The advance of the French infantry was impressive. Finally, they were stopped by the British who lay behind the slope of the ground and suddenly stood up and unloaded their guns on the French. At that time, the British cavalry (including the famous Scots Greys) under Lord Uxbridge launched a devastating counter-attack. However, they went too far into the heart of the French troops and were wiped out.
Around 3 p.m., after a new shot of the French artillery, the French Cavalry under the leadership of Marshal Ney vehemently attacked Wellington's infantry which ordered his regiments to form squares.
The British muskets shot 32 gr-balls (compared to 21 gr-balls of French muskets), making them more effective against horses. They were also faster (almost two shots per minute compared to one shot per minute of the French). In addition, during every French onslaught, the British gunners retreated into the squares formed by the infantry. Once the French attack were repelled, they resumed shooting with the cannons that remained intact.
Around 6:30 p.m., the La Haye Sainte farmhouse, located in the center of Wellington's troops finally fell in the hands of the French. Ney requested reinforcements from Napoleon to complete the conquest. But this was not possible since the Prussian troops of Blucher arrived gradually on the battlefield and came quickly into action. Starting at 6 p.m., the Prussians gradually took control of Plancenoit, endangering the rear of the French army.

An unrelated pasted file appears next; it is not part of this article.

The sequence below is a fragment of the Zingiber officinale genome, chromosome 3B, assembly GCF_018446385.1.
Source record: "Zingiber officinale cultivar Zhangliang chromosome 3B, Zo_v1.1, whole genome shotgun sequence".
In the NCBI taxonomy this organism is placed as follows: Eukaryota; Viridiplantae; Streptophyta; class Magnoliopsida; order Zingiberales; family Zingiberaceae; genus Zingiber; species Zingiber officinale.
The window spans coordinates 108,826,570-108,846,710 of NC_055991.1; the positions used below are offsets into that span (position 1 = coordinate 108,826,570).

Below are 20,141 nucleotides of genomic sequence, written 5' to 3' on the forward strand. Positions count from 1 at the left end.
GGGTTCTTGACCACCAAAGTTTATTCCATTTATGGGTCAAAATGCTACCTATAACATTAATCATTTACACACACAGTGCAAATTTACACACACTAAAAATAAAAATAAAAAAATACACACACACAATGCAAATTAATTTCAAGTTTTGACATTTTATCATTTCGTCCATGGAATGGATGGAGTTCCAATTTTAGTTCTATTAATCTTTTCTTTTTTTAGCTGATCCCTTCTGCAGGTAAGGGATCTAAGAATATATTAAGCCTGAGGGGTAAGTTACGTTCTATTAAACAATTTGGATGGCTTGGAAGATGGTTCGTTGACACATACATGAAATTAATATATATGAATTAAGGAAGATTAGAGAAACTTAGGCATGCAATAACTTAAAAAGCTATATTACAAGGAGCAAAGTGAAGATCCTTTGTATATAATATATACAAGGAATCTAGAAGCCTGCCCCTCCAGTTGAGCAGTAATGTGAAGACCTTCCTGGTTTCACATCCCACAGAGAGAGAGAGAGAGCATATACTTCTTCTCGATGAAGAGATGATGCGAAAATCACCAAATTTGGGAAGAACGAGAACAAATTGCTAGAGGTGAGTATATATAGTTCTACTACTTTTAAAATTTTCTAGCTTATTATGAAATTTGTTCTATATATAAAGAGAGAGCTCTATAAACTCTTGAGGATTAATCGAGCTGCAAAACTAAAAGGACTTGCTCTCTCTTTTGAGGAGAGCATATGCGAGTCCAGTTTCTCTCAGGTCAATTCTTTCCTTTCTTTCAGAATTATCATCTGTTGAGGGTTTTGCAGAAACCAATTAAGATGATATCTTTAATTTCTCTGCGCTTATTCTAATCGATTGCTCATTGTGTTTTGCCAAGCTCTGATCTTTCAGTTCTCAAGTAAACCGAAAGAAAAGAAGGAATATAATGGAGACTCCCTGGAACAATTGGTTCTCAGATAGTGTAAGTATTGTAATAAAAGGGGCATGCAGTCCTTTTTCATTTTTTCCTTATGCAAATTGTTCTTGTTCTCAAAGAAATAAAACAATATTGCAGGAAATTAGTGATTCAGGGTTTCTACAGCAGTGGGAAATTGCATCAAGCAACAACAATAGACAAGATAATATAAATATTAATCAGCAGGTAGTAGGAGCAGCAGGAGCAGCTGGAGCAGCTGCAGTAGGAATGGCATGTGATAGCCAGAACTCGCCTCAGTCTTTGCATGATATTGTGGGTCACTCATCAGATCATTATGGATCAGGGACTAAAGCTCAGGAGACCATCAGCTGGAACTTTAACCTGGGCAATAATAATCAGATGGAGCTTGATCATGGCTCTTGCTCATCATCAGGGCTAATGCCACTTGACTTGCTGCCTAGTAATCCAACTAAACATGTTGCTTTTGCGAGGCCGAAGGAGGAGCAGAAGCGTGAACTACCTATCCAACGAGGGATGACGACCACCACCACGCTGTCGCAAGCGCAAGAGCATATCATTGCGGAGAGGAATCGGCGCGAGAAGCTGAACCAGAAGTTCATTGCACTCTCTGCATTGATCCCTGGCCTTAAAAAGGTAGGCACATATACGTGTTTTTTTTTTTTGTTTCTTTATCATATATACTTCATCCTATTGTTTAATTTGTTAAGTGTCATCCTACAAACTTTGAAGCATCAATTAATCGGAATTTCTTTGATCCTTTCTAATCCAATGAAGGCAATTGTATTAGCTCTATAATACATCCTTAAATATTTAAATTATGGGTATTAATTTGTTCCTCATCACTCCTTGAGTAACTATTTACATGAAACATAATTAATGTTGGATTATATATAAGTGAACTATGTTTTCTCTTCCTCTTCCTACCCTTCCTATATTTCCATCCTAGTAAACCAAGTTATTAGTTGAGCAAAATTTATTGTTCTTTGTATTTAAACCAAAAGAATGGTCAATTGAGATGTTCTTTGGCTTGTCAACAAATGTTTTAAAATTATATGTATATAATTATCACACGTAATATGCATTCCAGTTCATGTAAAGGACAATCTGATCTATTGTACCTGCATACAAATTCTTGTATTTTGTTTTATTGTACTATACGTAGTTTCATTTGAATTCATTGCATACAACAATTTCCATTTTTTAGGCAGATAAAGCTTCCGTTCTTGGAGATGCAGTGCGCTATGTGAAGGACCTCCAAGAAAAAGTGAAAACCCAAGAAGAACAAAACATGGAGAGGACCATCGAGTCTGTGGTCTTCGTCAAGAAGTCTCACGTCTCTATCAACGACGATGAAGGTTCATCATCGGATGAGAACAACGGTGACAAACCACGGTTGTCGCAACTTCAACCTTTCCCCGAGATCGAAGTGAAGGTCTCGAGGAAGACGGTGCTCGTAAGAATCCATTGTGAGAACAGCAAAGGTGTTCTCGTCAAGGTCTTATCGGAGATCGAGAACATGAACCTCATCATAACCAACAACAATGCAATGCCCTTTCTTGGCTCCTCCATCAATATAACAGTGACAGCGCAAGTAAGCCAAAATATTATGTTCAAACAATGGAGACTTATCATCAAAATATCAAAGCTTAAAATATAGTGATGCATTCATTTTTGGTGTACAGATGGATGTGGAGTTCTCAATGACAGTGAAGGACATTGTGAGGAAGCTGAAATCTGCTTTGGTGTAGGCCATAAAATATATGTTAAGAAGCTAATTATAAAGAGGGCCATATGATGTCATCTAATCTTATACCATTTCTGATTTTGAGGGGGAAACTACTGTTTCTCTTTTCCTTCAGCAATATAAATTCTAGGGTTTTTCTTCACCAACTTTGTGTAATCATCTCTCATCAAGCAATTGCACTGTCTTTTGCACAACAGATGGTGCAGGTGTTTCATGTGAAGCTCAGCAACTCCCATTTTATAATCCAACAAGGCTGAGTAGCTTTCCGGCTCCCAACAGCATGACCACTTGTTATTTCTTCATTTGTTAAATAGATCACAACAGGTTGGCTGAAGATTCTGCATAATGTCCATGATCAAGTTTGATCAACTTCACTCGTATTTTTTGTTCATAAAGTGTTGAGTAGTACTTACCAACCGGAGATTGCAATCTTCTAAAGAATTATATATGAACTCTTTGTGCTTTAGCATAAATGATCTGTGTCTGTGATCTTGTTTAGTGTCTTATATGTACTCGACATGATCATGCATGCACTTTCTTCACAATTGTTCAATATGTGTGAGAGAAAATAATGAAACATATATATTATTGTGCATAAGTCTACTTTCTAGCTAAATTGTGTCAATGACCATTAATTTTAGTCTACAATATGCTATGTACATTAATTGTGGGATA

The arrival of the Prussians turned the tide against the French. Around 7:30 p.m., Napoleon launched his Imperial Guard (elite veteran soldiers) against the center of Wellington's troops. The guard was decimated by the artillery of the allies. Facing the Prussians and Wellington's allied troops, the French retreated in chaos around 8 p.m..
Battle of Waterloo: reenactment. © Waterloo 2015/ Philippe Debruyne
Wellington and Blücher met around 10 p.m. while Napoleon was able to escape. Wellington left Blücher to pursue the last opponents until the last hours of the day.
Although most fights occurred in the nearby areas, the battle was named after the place where the winner had his headquarters. In the night of the victory, the Duke of Wellington wrote indeed his report to the British authorities from Waterloo.
The battle of Waterloo made heavy losses in the ranks of the French troops since about 40,000 people were killed, injured, or missing while they were a bit less than 25,000 among the allies and the Prussians.
The issue of the battle, the violence of the fights and the amount of the casualties made the event mythical. Countless artists (Lord Byron, Alexandre Dumas, Victor Hugo, ..) have devoted works to the battle and its heroes .
See here an overview of museums and monuments that feature the battlefield today as well as the celebrations of the 200th anniversary of the battle.
On 21 June 1815, Napoleon announced his abdication for the second time and in August he was exiled by the British to the remote island of St. Helena, where he died in 1821. By the Treaty of Paris signed on 20 November 1815, winners repudiated the French revolutionary system, brought back France to its borders of 1790 and imposed France to pay heavy (700 million francs) indemnity as well as the charges of an allied occupation army for five years.
See heremore pictures of the re-enactments of the battle on the occasion of its bicentenary.
See also: Pictures of the Waterloo Memorial and the Lion's Mound.
Pictures from monuments of the Battle of Waterloo.
Pictures from historic farmhouses of Waterloo.
Pictures from the Hougoumont farmhouse.